FARMERS RISE UP: To Quito with Great Expectations

This blog post was sent to us by Tom Hanlon-Wilde who is currently in Ecuador about to attend the Second Annual Meeting of the Small Producers Symbol. Tom...

This blog post was sent to us by Tom Hanlon-Wilde who is currently in Ecuador about to attend the Second Annual Meeting of the Small Producers Symbol. Tom is an Equal Exchange Sales Manager in Portland, Oregon.

Invitation to the Second Annual Small Producers Symbol Meeting in Quito, Ecuador

Imagine you wanted to change the world and you succeeded, only to have someone steal your ID and your clothes and pretend to be you. Would you try to discredit the impostor? Or would you go to your true friends and show them the true you?

This is the scenario leaders of small scale farmers’ co-operatives faced in 2011 when large plantations  were given fair trade certification against the wishes of the farmers who had painstakingly built the movement. The identify theft suffered by farmers in the Global South spurred their co-operatives to rise up and take action.

I’m here in Quito, Ecuador, to witness those farmers reclaim what is rightfully theirs.

In Quito, a star-studded cast of authentic fair trade leaders, including Merling Preza Ramos of PRODECOOP in Nicaragua, Sergio Neira of CEPICAFE, and Raul del Aguila of COCLA, in Peru, and Nelson Guerra Chinchilla of COPRACAEL in Honduras, have convened the 2nd International Meeting of the Small Farmers Symbol (SPP). At this meeting, the farmer co-operatives involved in the Small Farmers Symbol will formalize the operation of their new certification system. The system is impressive, with the new General Standards incorporating four dozen criteria for small farmer member organizations, including maximum individual farm sizes and a maximum percentage of farm work performed by hired farm workers. In addition, buyers who use the SPP must meet nearly three dozen criteria, including a minimum of 5% annual volume growth in program purchases. At this meeting in Quito, farmer representatives will also approve the newly updated Cost Regulations, and Rules on the Use of the SPP Graphic.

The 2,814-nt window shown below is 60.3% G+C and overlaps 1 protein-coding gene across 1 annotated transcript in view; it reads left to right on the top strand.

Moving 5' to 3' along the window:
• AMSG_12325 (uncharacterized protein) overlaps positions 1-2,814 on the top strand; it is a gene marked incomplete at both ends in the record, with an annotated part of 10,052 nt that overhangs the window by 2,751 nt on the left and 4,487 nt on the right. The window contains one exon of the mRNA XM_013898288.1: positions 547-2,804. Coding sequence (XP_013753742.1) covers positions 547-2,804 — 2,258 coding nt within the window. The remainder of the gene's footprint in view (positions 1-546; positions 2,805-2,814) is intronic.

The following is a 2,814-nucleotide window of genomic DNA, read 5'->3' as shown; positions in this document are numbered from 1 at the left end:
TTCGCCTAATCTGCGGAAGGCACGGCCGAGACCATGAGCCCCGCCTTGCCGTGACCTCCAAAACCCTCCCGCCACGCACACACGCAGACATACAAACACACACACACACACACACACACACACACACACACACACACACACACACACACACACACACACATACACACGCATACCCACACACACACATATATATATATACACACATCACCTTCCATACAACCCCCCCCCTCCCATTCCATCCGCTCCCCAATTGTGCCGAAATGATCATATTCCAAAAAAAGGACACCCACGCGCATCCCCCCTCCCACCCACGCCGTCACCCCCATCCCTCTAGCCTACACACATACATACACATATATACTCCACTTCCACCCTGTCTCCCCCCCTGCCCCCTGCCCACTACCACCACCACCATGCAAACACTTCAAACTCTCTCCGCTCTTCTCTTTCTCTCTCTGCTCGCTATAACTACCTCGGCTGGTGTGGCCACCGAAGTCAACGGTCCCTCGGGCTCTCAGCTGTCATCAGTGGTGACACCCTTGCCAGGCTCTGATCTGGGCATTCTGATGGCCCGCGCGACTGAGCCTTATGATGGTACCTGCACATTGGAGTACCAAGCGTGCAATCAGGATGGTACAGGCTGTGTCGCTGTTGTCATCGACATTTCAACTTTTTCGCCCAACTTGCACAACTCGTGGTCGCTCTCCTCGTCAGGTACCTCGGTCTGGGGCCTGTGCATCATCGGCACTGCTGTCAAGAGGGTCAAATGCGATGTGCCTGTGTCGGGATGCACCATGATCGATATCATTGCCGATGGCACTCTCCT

More importantly, the event in Quito will be an giant step in advancing the original vision of fair trade. As Rink Dickinson, Equal Exchange Co-President and Co-founder, pointed out at the Interfaith Task Force meeting in Cleveland, Ohio, on October 22, 2011, “We need to be clear: the idea for controlled mainstreaming of fair trade came from the south, most specifically from one coop (UCIRI) in southern Oaxaca, Mexico. The idea was not to give control of the fair trade system to European non- profits, or bureaucrats, or mulch-national companies or to plantations . . . .” It was just that loss of control that brought the farmers together to form the Small Farmer Symbol.

In a 2011 interview with Catholic Relief Services, Merling Preza explained that the US-based certifier Fair Trade USA (a.k.a. TransFair USA) reached an agreement with smallholder farmer representatives in 2003 that its coffee certification program remain exclusively for small scale farmers. She further noted that Transfair confirmed that commitment in a letter to producers three years later, and that as of June 2011, Merling was still receiving personal assurances that there were no plans to open the market to estates. When that agreement was abandoned, the farmers readied themselves to launch the Small Farmer Symbol.

Christopher M. Bacon foresaw the troubles in the fair trade system in his study for the Journal of Peasant Studies #37 when he wrote of the Transfair USA system, “Voices without votes, North-South inequalities, and dwindling prices paid to its stated protagonists indicate the need for governance reform, cost of living price adjustments, and additional investment in the innovative alternative trade and hybrid models. “

Over the past two decades the farmers and leaders used tender care and fierce determination to grow both their coffee trees and co-operatives. Today in Quito, I expect this gathering to burst forth into life an innovative alternative trade model that gives farmers a voice and a vote.

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